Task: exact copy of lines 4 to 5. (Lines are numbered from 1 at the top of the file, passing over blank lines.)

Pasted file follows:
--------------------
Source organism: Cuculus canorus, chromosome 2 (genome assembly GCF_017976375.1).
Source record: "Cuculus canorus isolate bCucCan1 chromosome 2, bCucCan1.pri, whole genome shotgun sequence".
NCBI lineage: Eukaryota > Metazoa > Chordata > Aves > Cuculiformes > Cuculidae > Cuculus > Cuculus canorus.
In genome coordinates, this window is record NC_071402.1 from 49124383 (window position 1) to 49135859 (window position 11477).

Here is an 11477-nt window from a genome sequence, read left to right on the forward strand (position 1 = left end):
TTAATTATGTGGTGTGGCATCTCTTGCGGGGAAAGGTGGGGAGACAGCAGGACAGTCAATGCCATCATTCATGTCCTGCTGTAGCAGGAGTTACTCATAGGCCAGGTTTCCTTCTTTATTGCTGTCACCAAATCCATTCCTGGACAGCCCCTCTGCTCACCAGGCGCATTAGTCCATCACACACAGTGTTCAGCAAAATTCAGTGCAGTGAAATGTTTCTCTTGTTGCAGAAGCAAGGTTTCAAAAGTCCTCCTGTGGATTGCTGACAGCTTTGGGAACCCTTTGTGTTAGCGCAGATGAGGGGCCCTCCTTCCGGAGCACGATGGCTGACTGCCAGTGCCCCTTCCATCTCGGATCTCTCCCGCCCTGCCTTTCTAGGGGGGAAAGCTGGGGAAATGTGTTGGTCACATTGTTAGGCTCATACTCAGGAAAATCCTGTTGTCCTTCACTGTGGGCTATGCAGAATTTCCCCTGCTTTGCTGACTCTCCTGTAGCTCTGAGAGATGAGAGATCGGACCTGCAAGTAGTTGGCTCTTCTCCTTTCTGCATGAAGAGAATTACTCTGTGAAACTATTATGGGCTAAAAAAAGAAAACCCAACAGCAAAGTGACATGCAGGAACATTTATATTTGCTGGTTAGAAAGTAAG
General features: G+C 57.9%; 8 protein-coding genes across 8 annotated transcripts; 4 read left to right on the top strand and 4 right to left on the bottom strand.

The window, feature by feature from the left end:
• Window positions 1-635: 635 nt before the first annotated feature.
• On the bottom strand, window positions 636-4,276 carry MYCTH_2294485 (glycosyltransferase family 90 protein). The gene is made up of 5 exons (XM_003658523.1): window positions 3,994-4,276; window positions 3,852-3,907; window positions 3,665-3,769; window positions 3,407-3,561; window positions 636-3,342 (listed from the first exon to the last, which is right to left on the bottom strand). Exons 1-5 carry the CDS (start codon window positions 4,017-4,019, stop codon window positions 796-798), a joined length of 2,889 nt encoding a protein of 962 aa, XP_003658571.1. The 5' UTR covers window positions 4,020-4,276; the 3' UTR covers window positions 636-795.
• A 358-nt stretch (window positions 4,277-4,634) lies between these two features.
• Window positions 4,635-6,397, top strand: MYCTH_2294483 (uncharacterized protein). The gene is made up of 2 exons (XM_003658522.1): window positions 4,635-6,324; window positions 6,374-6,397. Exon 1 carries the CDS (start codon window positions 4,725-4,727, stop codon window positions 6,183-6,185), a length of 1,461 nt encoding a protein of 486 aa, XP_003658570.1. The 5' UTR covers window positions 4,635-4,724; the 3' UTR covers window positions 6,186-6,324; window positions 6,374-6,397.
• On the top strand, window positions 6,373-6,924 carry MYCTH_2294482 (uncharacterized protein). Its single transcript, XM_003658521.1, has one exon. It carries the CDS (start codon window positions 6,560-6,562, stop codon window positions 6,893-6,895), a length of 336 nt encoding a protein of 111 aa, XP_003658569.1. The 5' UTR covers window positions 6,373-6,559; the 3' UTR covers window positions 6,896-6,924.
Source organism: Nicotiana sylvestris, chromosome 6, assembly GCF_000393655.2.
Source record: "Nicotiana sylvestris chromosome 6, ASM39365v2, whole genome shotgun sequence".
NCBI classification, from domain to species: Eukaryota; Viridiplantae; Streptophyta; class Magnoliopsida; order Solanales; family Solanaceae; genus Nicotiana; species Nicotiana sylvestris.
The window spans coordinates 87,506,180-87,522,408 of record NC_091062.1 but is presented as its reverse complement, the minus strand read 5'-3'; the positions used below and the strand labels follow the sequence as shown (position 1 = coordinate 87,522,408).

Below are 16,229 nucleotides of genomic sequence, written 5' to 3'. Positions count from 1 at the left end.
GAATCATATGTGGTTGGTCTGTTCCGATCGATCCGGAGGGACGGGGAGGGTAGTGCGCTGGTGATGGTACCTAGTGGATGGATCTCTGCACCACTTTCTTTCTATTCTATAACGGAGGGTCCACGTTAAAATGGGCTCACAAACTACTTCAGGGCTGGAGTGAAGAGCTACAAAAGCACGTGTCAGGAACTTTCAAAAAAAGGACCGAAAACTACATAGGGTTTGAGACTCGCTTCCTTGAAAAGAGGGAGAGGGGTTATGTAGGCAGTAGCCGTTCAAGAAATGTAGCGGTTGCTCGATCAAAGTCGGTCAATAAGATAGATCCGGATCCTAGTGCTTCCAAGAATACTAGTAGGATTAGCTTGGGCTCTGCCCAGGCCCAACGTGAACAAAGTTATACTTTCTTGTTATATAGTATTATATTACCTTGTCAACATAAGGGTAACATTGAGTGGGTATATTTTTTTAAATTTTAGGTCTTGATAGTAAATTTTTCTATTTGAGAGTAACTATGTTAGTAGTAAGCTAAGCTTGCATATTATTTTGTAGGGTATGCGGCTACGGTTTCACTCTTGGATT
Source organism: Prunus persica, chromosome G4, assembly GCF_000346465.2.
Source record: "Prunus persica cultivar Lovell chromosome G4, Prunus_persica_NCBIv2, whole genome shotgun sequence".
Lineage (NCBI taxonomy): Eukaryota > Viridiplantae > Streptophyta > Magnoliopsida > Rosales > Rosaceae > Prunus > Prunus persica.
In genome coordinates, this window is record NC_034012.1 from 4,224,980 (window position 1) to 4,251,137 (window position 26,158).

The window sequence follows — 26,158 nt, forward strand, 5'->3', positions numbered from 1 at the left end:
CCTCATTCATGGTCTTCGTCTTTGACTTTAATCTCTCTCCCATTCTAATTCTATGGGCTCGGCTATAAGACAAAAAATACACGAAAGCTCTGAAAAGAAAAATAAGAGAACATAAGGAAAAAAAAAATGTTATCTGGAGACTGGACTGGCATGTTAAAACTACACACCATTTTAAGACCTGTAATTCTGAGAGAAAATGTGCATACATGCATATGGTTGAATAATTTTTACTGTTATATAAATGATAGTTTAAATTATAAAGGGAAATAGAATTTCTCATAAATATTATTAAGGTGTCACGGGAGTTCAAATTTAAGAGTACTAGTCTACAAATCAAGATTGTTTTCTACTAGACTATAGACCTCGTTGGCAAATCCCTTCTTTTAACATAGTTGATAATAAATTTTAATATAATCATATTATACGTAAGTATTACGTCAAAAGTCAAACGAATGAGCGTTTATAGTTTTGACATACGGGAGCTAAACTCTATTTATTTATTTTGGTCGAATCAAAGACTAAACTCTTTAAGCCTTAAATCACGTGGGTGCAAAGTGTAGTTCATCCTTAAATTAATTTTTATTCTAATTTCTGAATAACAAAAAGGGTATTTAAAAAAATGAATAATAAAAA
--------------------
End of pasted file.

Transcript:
In genome coordinates, this window is record NC_071402.1 from 49124383 (window position 1) to 49135859 (window position 11477).

Here is an 11477-nt window from a genome sequence, read left to right on the forward strand (position 1 = left end):